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The German Wehrmacht's war against the Soviet Union differed from all other European wars of the modern era, including the campaigns waged by the Wehrmacht against other countries during World War II. This was a war directed not only against another army, but against parts of the civilian population as well. The Jewish population was to be murdered, the non-Jewish civilian population decimated by starvation and acts of terror and recruited for or coerced into slave labor. These criminal acts did not result from escalating violence in the course of the war but were an integral element of German war plans from the outset.

War plans were, however, only one factor determining what actually occurred during the German occupation of eastern Europe. Each situation also carried the mark of current conditions, temporary influences, and the behavioral patterns and actions of those involved.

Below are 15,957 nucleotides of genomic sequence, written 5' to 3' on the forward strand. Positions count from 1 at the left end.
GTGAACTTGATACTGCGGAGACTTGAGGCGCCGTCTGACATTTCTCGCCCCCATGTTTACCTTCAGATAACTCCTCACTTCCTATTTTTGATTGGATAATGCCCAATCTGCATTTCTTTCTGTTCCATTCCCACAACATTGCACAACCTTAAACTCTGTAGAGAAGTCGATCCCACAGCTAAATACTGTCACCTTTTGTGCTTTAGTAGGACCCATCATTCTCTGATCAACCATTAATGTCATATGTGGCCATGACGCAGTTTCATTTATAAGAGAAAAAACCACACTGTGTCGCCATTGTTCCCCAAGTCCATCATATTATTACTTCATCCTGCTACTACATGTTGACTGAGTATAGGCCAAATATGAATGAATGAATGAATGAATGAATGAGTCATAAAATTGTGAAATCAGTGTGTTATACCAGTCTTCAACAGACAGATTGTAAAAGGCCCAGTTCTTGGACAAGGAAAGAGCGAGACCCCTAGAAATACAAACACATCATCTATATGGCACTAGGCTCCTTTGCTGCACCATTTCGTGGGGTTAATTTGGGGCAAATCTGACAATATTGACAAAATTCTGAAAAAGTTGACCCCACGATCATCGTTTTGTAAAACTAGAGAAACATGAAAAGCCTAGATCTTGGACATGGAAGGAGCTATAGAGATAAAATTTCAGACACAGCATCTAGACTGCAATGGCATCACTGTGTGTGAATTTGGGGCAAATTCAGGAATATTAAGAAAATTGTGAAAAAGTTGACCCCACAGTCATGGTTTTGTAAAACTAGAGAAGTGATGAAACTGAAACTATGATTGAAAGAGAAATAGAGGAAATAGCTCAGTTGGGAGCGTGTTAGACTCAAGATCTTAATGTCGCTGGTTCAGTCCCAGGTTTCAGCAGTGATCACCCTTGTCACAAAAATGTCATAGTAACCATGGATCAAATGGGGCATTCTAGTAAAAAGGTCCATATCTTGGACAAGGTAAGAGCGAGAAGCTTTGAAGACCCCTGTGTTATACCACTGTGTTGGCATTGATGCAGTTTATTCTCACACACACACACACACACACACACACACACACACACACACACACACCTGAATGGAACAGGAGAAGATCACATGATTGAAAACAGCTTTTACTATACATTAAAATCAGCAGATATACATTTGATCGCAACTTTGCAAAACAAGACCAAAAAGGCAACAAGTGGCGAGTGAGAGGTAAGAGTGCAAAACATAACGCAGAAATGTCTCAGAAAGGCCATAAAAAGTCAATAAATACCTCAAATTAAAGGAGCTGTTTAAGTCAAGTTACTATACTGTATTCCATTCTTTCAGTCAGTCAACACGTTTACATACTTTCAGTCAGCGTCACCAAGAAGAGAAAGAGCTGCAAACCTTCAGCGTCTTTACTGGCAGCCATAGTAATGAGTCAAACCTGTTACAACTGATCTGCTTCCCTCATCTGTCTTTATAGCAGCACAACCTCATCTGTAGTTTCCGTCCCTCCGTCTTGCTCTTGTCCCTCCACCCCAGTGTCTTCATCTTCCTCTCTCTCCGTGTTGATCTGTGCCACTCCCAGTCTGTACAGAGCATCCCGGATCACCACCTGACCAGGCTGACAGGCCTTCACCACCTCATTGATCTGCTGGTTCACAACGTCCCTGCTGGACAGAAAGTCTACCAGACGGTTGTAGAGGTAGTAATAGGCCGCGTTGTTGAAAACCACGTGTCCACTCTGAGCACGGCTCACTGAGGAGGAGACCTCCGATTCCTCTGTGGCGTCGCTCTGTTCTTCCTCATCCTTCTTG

The laws and customs of war and international humanitarian law in effect at the time included a number of internationally accepted principles which were to be complied with in any war. Although the laws and customs of war permitted some deeply inhuman practices and also did not set down rules for all possible situations, they did make a clear distinction between right and wrong.

The exhibition Crimes of the German Wehrmacht: Dimensions of a War of Annihilation, 1941—1944 documents the participation of the Wehrmacht in crimes committed during World War II, taking as its starting point contemporary international humanitarian law and the laws and customs of war. The exhibition documents six dimensions of this war of annihilation: the genocide perpetrated against Soviet Jews, the mass death of Soviet prisoners of war, starvation as a strategy of war, the war against partisans, and reprisals and executions of hostages.

The exhibition shows the at times active, at times passive participation of the Wehrmacht in these crimes. On the basis of research carried out to date, it is impossible to estimate the exact number of Wehrmacht soldiers and officers involved. However, the exhibition also shows the actual behavior of individuals. The »Options for action« section demonstrates that the war of annihilation did not occur in a realm governed by some abstract dynamic, but was characterized by various levels of decision-making and individual responsibility.



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